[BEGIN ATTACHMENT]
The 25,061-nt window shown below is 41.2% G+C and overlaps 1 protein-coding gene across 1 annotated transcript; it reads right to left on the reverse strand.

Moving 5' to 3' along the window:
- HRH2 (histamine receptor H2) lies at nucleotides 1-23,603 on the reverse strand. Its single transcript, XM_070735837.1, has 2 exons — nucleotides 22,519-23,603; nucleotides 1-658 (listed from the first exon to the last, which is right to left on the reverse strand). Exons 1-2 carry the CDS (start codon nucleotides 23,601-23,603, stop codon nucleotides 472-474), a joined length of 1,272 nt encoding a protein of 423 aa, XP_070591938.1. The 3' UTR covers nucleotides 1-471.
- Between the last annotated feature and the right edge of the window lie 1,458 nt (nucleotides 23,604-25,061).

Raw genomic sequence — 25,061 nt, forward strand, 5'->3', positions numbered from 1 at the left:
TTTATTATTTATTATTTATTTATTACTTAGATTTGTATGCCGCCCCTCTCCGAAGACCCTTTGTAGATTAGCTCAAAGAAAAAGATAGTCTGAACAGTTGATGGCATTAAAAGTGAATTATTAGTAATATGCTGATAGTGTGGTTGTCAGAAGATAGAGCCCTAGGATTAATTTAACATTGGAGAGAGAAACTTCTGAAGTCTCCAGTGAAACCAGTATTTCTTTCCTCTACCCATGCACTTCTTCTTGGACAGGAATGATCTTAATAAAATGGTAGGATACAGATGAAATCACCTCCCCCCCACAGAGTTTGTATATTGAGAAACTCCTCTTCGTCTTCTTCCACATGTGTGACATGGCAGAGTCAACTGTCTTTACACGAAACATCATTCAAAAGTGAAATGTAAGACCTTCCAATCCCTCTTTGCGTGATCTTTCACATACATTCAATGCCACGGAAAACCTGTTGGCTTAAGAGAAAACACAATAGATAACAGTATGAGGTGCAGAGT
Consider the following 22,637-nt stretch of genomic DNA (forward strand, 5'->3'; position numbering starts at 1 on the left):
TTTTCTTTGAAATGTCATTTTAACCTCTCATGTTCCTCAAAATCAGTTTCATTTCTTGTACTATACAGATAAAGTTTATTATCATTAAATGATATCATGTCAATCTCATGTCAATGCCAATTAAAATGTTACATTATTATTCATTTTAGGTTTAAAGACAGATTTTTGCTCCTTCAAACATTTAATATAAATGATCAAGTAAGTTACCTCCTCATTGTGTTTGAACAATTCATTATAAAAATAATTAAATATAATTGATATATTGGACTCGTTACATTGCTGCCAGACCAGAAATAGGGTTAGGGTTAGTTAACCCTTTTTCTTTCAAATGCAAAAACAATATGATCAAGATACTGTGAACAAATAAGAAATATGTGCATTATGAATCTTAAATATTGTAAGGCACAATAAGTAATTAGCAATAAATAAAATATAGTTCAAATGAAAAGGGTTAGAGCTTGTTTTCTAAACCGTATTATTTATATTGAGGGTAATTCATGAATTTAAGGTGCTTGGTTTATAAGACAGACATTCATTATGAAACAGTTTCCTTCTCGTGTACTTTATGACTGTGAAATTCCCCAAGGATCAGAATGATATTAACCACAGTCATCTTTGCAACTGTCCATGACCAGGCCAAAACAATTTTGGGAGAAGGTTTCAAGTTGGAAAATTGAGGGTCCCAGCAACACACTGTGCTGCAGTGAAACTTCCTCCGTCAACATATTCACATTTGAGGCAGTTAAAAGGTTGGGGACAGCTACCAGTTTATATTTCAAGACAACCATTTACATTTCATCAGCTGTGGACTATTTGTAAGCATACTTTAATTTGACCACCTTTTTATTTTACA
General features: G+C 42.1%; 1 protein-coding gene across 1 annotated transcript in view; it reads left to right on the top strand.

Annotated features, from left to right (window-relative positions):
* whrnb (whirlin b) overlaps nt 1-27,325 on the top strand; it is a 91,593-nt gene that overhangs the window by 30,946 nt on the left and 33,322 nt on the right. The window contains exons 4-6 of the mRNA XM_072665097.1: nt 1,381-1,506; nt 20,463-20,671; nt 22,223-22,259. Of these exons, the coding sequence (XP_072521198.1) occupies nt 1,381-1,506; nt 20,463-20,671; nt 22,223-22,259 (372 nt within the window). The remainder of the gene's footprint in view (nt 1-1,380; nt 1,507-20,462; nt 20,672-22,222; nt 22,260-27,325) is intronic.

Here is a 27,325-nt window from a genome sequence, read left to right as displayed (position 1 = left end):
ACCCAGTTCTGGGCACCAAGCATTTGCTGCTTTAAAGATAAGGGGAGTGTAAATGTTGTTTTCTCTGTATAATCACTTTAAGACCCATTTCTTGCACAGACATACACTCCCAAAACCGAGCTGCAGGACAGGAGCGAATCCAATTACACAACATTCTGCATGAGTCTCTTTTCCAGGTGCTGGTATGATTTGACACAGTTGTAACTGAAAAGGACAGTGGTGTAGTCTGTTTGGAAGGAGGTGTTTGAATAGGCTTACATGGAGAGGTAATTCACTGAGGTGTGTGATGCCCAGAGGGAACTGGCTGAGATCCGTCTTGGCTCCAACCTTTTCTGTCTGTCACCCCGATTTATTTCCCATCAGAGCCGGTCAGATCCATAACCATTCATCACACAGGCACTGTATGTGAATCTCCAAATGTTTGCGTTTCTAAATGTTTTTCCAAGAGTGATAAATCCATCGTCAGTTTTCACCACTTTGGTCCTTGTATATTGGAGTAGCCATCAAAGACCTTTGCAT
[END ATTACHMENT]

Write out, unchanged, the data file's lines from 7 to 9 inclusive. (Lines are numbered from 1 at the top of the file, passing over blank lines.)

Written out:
Consider the following 22,637-nt stretch of genomic DNA (forward strand, 5'->3'; position numbering starts at 1 on the left):
TTTTCTTTGAAATGTCATTTTAACCTCTCATGTTCCTCAAAATCAGTTTCATTTCTTGTACTATACAGATAAAGTTTATTATCATTAAATGATATCATGTCAATCTCATGTCAATGCCAATTAAAATGTTACATTATTATTCATTTTAGGTTTAAAGACAGATTTTTGCTCCTTCAAACATTTAATATAAATGATCAAGTAAGTTACCTCCTCATTGTGTTTGAACAATTCATTATAAAAATAATTAAATATAATTGATATATTGGACTCGTTACATTGCTGCCAGACCAGAAATAGGGTTAGGGTTAGTTAACCCTTTTTCTTTCAAATGCAAAAACAATATGATCAAGATACTGTGAACAAATAAGAAATATGTGCATTATGAATCTTAAATATTGTAAGGCACAATAAGTAATTAGCAATAAATAAAATATAGTTCAAATGAAAAGGGTTAGAGCTTGTTTTCTAAACCGTATTATTTATATTGAGGGTAATTCATGAATTTAAGGTGCTTGGTTTATAAGACAGACATTCATTATGAAACAGTTTCCTTCTCGTGTACTTTATGACTGTGAAATTCCCCAAGGATCAGAATGATATTAACCACAGTCATCTTTGCAACTGTCCATGACCAGGCCAAAACAATTTTGGGAGAAGGTTTCAAGTTGGAAAATTGAGGGTCCCAGCAACACACTGTGCTGCAGTGAAACTTCCTCCGTCAACATATTCACATTTGAGGCAGTTAAAAGGTTGGGGACAGCTACCAGTTTATATTTCAAGACAACCATTTACATTTCATCAGCTGTGGACTATTTGTAAGCATACTTTAATTTGACCACCTTTTTATTTTACA
General features: G+C 42.1%; 1 protein-coding gene across 1 annotated transcript in view; it reads left to right on the top strand.